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Toronto man surprised to learn his stolen SUV was found for sale online

A Toronto man was surprised to learn his SUV — stolen near the home where he was living almost a year ago — was recently sold in the United Arab Emirates.

CBC News found an online ad that included a picture of the 2021 Chevrolet Suburban LT’s vehicle identification number (VIN). Using the VIN, a reporter searched the Canadian Police Information Centre’s public database and confirmed the vehicle had been reported stolen.

“I considered the vehicle long gone,” the SUV’s owner said in an interview. CBC News agreed to identify the man only by his first name, Richard, because he fears being targeted again by auto thieves, often linked to organized crime.

“It still comes as quite a surprise when you see a picture of it and you find out it’s halfway around the world.”

Richard said he awoke one morning in June 2023 and noticed a theft alarm notification on his smartphone. He said it had appeared at roughly 4 a.m.

“I just assumed the car had been broken into,” he said. “I went out to have a look, and the car had vanished.”

A black SUV is seen parked on grey pavement.
A Chevrolet Suburban stolen from Toronto in June 2023 is seen on a used-car lot in Sharjah, U.A.E. (Dubizzle)

The incident resembled countless others in Canadian cities in recent years. A vehicle is stolen every 14 minutes in Ontario alone, the province estimated earlier this month.

Months after Richard’s SUV was taken, it wound up in a used car lot in Sharjah, a city roughly 30 kilometres northeast of Dubai. 

CBC News previously reported on another Toronto man who used locating devices to track his SUV to a separate used-car lot in the UAE.

Vehicles stolen from Ontario and Quebec are frequently shipped to the Middle East and West Africa through the Port of Montreal. It’s not clear whether Richard’s Suburban was exported using the same route.

Toronto police did not respond when CBC News requested an interview on this subject.

WATCH | A look at how so many stolen cars end up in Ghana: 

Why so many stolen cars end up in Ghana

9 months ago

Duration 15:39

A CBC News investigation tracks stolen vehicles to dealerships in Ghana and breaks down why thefts are on the rise and what can be done — by officials and drivers — to keep Canadian cars from ending up overseas.

The Sharjah dealership listed the vehicle for about $57,800 Cdn, with a mileage of 43,000 kilometres. Online records show it was sold by May 6.

“Somebody got a pretty good deal on it,” Richard said. He noted that after it was stolen, it was assessed to be worth $80,000.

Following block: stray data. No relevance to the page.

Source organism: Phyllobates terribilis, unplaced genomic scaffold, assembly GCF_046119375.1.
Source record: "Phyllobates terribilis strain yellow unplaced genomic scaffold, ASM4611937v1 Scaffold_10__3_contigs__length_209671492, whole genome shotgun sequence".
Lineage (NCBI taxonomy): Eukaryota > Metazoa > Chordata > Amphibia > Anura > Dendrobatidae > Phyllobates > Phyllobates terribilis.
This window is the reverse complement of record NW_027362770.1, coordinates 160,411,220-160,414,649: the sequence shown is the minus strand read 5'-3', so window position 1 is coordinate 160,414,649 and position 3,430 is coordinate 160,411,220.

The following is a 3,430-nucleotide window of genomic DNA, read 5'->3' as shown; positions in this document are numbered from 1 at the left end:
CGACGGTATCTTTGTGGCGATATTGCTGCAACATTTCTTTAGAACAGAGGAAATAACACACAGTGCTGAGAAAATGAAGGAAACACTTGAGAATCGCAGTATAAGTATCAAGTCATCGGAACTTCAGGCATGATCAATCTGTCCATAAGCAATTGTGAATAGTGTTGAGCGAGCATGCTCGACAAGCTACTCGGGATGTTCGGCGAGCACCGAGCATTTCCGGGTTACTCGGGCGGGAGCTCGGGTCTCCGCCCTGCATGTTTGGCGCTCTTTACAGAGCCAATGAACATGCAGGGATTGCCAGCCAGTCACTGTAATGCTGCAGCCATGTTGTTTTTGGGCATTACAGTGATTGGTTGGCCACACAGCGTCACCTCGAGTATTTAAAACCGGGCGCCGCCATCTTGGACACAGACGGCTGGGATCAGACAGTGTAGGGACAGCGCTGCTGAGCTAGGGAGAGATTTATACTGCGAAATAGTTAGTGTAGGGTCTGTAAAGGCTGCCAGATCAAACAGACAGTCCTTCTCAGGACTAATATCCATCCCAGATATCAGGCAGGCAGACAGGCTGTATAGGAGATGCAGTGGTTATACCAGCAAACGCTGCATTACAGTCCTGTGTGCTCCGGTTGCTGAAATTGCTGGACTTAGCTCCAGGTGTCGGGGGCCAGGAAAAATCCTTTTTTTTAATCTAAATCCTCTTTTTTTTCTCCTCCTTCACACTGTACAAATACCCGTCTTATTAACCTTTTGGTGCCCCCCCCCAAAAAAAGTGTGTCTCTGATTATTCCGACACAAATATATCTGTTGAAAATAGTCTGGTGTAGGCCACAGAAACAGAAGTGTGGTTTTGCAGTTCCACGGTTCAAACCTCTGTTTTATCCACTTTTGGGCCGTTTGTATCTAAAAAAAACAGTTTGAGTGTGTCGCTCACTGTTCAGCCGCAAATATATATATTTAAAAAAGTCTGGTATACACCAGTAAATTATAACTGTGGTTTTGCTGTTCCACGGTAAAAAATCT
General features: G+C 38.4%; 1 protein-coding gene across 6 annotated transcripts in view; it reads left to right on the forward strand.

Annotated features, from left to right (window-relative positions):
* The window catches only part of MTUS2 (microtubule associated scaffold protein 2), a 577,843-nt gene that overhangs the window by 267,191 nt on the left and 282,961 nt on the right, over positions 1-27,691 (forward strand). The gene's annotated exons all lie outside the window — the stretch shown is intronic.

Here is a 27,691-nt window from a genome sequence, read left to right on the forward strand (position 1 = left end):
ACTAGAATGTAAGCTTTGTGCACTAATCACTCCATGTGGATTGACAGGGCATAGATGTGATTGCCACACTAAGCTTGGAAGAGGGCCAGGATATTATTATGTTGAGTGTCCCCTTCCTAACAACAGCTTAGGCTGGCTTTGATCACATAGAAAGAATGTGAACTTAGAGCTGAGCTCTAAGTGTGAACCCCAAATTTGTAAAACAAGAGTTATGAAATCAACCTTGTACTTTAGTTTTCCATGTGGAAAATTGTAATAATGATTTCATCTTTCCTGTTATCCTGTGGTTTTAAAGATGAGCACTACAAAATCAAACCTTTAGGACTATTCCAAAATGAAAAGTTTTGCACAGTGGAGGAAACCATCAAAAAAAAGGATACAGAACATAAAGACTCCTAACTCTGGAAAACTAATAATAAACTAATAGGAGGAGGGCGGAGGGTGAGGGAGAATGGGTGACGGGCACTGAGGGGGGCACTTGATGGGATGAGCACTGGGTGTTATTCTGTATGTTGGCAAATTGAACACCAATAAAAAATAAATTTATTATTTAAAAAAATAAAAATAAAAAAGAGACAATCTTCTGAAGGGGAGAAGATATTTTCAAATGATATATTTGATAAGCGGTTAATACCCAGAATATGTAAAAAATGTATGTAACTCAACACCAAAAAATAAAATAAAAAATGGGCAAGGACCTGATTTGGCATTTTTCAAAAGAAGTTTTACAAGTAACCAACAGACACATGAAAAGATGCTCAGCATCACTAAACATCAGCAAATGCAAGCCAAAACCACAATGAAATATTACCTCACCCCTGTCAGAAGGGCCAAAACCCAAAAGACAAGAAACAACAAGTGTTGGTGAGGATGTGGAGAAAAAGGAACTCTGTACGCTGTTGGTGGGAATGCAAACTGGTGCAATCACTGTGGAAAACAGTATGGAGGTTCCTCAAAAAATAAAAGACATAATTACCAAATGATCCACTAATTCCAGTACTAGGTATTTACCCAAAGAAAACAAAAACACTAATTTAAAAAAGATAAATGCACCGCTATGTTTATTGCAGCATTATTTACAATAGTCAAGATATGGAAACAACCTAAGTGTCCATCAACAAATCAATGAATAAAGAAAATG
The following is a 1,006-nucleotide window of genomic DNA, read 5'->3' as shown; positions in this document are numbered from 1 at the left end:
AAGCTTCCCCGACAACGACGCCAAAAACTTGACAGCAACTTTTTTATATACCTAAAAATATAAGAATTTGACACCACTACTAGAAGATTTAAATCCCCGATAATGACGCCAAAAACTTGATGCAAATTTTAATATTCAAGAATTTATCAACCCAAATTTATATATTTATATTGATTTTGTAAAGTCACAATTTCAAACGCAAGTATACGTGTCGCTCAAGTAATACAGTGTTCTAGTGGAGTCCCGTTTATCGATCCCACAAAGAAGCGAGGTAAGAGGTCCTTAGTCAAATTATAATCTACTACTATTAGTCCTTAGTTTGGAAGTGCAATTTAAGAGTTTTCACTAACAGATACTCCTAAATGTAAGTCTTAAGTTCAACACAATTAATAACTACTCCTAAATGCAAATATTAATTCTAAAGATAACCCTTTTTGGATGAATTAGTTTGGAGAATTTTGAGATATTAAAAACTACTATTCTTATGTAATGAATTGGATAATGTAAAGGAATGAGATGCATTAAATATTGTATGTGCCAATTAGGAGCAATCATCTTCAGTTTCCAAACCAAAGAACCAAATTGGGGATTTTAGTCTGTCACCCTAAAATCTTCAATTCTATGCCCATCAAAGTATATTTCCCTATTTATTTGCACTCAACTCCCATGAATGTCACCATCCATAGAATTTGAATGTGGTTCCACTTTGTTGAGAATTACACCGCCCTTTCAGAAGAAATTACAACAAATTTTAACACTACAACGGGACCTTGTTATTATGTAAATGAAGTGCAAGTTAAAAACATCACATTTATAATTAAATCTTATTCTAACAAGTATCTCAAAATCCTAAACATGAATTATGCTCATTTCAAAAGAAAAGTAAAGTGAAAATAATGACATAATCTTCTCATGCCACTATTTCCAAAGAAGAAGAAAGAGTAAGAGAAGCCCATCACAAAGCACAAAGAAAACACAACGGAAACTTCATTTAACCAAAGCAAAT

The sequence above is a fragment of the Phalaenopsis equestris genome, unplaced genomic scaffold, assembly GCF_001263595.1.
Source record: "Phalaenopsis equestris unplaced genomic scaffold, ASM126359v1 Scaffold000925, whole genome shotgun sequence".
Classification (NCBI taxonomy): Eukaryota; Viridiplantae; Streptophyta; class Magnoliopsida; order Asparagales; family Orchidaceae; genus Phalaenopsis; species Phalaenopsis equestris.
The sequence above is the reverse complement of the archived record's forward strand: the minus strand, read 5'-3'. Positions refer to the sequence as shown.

Mohamed Kashmoola Used Cars, the dealership that listed the vehicle, did not respond to questions sent to an email address posted on its website. The person who answered the phone at the dealership declined to say how the business had obtained the Suburban.

A black sign with the words "Mohamed Kashmoola Used Cars" in bold letters.
Mohamed Kashmoola Used Cars in Sharjah, U.A.E., did not respond to questions emailed by CBC News. (Mohamed Kashmoola Cars/Facebook)

The vehicle appeared on at least two third-party classified ad sites: DubiCars and Dubizzle.

DubiCars told CBC News in a statement, “We are deeply concerned about the report of a stolen vehicle being sold through our platform.”

“It is challenging to verify every aspect of each vehicle’s history,” Anton Brovko, a representative for the website said in an email.

Dubizzle did not respond to a request for comment. 

WATCH | How AirTags helped track a stolen SUV: 

Toronto man uses AirTags to track stolen SUV to Dubai

4 months ago

Duration 7:12

When a Toronto man’s SUV was stolen from his driveway, he used AirTags to watch it travel across three continents before arriving in Dubai. CBC’s Thomas Daigle breaks down what happened and why the man couldn’t get the SUV back even though he knew where it was.

Canada “a key source country for stolen motor vehicles”

Figures released by Interpol on Wednesday shed new light on Canada’s auto theft crisis. 

The international law enforcement organization said more than 1,500 vehicles stolen in Canada have been identified by police forces around the world since the RCMP started sharing data with Interpol in February.

“In recent years, Canada has emerged as a key source country for stolen motor vehicles,” Interpol said in a statement, “in part given its large supply of sought-after high-value models such as SUVs and crossovers.”

“This is not a victimless crime,” Bryan Gast, vice-president of investigative services at Équité Association, told CBC News. Équité is an organization that works to prevent insurance fraud.

“This is organized crime. They’re funding their criminal operations” with auto theft, Gast said.

Richard said after the theft, he reported the incident to police and his insurance provider. He received an insurance payout and said he thought the episode was behind him.

“I’d like it never to happen to me again.”

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